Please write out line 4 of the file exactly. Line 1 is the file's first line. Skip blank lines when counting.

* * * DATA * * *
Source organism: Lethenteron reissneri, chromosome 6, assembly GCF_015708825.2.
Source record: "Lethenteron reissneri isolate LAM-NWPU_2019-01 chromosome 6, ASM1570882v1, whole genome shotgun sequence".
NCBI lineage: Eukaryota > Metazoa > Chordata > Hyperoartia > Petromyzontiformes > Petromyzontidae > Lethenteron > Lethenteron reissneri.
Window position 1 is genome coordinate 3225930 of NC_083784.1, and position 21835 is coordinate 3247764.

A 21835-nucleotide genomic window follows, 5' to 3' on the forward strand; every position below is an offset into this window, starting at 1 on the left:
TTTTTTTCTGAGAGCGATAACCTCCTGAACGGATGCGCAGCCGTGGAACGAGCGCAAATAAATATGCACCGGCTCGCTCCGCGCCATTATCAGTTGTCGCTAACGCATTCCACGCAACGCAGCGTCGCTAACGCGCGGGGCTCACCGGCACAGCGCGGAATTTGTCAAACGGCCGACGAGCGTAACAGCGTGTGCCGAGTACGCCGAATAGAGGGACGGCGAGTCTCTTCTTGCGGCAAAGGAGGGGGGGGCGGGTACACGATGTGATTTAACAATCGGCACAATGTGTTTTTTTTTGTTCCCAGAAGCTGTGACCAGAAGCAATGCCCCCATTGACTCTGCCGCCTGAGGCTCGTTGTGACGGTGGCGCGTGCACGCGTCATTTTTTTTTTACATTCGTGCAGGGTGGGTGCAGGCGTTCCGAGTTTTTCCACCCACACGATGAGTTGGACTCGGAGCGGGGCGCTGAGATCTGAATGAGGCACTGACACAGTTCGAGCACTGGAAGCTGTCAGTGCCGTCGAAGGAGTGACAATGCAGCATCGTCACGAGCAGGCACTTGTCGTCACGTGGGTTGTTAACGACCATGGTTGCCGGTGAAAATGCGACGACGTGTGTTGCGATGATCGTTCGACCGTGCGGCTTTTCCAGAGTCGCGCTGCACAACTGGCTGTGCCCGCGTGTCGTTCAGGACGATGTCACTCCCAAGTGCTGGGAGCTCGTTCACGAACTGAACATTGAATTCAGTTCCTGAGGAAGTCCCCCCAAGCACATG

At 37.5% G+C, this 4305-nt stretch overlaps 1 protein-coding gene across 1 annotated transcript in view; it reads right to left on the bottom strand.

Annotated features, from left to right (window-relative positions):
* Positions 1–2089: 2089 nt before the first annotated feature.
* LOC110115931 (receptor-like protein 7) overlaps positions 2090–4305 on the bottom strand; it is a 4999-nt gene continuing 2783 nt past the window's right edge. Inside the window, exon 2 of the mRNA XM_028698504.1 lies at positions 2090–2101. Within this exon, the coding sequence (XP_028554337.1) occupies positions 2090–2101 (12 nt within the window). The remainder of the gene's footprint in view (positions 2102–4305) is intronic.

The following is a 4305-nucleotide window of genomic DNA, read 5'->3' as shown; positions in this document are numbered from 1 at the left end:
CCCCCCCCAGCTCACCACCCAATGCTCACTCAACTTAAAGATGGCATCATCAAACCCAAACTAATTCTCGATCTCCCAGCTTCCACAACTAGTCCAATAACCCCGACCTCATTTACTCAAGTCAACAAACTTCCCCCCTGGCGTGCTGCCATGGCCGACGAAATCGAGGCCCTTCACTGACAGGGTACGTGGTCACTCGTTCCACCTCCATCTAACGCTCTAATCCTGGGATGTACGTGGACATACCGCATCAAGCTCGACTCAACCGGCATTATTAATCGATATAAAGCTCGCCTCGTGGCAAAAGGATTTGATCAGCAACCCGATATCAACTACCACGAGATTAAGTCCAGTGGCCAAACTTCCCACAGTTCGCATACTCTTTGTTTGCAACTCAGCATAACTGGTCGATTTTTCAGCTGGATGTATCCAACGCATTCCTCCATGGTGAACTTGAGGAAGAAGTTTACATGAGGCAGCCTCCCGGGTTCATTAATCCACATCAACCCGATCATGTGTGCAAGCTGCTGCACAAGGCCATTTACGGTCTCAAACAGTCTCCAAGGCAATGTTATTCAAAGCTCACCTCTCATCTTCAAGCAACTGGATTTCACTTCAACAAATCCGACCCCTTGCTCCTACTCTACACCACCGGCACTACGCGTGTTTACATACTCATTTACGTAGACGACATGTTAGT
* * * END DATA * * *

Window position 1 is genome coordinate 3225930 of NC_083784.1, and position 21835 is coordinate 3247764.